Major benchmarks on Wall Street slipped into the red again for this year as investors reacted to the flagging US recovery and slowing growth in China.
The Dow Jones Industrial Average plunged 265.42 points, or 2.5%, to 10,378.83, led by the energy, industrial and material sectors. All 30 Dow components were in the red, with companies with Alcoa, Boeing and General Electric weighing most heavily.
Alcoa shed 6.1%, Boeing dropped 4.4% and General Electric fell 3.8%. It was the Dow's fourth drop in five sessions and its first 200-point drop since July 16.
The Nasdaq Composite fell even more sharply as technology stocks stumbled, falling 3.0% to 2208.63. Chip makers led the declines, with Broadcom falling 6.1%, Advanced Micro Devices down 5% and Intel losing 2%.
The S&P 500 index shed 2.8% to fall below 1100 to 1089.47. Only five of the 500 stocks traded positively, with retailer Macy's rising 5.9% after the department-store operator beat expectations on profits and revenues.
Other markets; Europe, Asia down
European stocks tumbled, with weaker-than-expected US and Chinese data and a downbeat outlook from the Federal Reserve raising doubts over the sustainability of the global recovery.
The Stoxx Europe 600 index closed down 2% at 254.68. The FTSE 100 index fell 2.4% to 5245.21, France's CAC-40 index ended down 2.7% at 3628.29 and Germany's DAX finished 2.1% lower at 6154.07.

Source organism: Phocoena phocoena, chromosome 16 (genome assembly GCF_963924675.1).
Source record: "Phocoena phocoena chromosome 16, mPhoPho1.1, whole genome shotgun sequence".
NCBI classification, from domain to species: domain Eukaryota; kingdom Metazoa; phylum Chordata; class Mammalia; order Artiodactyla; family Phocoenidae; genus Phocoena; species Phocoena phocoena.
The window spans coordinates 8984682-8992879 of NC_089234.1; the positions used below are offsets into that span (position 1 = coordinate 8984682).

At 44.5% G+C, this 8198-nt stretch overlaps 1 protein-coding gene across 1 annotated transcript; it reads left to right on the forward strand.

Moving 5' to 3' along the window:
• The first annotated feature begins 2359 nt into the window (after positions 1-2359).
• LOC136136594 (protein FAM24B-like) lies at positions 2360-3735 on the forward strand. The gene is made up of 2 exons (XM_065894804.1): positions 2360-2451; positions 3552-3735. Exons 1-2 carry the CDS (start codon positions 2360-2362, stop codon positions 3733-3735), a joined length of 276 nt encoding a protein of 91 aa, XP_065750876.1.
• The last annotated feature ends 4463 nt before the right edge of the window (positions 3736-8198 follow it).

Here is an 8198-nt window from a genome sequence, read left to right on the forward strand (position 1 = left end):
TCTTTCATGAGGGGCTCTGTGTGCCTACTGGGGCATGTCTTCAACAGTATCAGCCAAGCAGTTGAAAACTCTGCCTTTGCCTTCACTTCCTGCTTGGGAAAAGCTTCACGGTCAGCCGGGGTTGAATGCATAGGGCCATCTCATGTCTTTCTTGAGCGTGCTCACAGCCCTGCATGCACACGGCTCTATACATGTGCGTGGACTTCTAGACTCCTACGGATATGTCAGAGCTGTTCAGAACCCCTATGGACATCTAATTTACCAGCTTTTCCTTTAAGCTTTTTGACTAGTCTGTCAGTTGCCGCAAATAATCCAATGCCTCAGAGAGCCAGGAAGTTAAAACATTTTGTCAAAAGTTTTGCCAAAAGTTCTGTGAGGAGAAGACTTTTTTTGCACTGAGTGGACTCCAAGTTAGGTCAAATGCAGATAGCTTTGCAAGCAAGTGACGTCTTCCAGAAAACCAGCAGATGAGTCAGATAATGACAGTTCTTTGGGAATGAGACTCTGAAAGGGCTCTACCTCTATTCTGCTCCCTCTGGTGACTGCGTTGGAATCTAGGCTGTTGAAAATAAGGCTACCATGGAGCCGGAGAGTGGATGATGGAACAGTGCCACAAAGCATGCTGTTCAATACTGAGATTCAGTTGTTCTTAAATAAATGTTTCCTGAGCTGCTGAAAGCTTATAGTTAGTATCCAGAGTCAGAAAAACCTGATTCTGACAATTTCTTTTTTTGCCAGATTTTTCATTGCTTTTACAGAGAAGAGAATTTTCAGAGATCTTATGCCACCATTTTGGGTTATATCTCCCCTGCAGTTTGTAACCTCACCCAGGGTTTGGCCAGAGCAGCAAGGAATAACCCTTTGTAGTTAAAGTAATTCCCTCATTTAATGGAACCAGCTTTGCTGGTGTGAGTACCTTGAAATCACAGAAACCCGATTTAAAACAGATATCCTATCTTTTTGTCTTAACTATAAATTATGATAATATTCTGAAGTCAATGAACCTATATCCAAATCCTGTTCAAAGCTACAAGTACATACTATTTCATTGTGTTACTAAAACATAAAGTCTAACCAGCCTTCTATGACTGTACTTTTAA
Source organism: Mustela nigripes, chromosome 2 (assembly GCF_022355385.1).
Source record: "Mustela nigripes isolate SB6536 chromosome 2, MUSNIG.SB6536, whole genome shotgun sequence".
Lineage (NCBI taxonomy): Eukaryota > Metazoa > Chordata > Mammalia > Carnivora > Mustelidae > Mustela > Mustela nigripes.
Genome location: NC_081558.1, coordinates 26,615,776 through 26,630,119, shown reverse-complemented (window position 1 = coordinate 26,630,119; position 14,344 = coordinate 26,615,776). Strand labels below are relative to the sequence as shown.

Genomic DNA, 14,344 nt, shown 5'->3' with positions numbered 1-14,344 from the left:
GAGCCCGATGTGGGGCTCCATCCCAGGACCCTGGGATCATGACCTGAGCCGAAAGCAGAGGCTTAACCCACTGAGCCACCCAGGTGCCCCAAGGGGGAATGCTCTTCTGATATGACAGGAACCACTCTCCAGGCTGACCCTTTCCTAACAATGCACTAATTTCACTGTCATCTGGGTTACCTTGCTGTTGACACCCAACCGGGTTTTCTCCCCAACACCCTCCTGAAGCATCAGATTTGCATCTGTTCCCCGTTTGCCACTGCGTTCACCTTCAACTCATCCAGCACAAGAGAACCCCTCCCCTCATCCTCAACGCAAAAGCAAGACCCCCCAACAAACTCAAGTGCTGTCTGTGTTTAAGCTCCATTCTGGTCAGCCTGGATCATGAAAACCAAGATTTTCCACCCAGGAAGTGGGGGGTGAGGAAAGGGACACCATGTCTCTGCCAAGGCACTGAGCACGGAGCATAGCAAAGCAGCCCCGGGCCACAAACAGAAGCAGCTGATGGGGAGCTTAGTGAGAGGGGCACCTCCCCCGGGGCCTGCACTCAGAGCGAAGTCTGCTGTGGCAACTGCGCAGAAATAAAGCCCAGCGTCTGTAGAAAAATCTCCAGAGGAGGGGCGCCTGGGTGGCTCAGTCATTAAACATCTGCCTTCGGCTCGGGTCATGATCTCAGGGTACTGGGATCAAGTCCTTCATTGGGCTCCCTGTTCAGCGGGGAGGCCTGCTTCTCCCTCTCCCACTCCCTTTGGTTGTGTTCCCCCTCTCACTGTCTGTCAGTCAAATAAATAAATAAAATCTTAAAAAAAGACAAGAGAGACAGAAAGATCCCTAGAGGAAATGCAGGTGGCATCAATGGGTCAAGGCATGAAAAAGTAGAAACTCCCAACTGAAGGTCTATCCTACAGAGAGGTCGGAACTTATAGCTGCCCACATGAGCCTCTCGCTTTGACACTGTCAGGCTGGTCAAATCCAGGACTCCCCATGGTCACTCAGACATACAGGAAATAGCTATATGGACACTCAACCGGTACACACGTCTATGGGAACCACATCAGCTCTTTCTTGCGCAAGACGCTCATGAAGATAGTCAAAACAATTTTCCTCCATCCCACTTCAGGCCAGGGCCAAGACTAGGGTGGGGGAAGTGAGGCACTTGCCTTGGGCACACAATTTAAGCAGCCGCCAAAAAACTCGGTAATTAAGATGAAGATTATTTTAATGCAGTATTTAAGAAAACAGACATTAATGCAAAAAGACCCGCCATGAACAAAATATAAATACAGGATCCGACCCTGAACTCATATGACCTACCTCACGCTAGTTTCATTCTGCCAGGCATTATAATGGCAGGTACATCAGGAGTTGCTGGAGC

Most Asian stock markets declined as the yen soared to an eight-month high against the US dollar and hurt shares of Japanese exporters. Technology shares also fell in Korea and Taiwan on worries about global personal-computer sales.
Japan's Nikkei Stock Average fell 2.7% to 9292.85, its fourth consecutive loss. Australia's S&P/ASX 200 dropped 1.9% to 4455.47, Korea's Kospi gave up 1.3% to 1758.19, Hong Kong's Hang Seng Index slipped 0.8% to 21294.54 and Taiwan's Taiex fell 1% to 7895.03.
The lone gainer among the major Asian national benchmarks was China's Shanghai Composite Index, up 0.5% to 2607.50.
Commodities: Oil down, gold up
Crude futures extended losses as a US government report on oil inventories added to worries about the ability of the global recovery to support demand.
Light, sweet crude for September delivery was $US2.11, or 2.6%, lower at $US78.14 a barrel in New York, after falling as low as $US78.06. Brent crude on the ICE futures exchange was $US1.91 lower at $US77.69 a barrel.
Gold futures were higher as investors sought a perceived refuge in the prevailing economic gloom.
The most actively traded gold contract for December delivery was up $US9.80, or 0.8%, at $US1207.80 an ounce in New York.
Currencies: Yen, dollar up
The Japanese yen and the US both benefited from the flight to less riskier investments as world sharemarkets slumped.
The two currencies gained more than 2% against the euro and about 1.25% against the pound.
The euro retreated to a two-week low below $US1.29 in the biggest single-day decline versus the dollar since December 2008. It also fell against the Australian, Canadian and New Zealand dollars,
The euro was at $US1.2884, compared with $US1.3184 late on Tuesday, after touching as low as $US1.2867. The dollar was flat at ¥85.34 from ¥85.36.
The euro weakened to ¥109.95 from ¥112.54. The pound weakened to $US1.5657 from $US1.5851.
Thu, 12 Aug 2010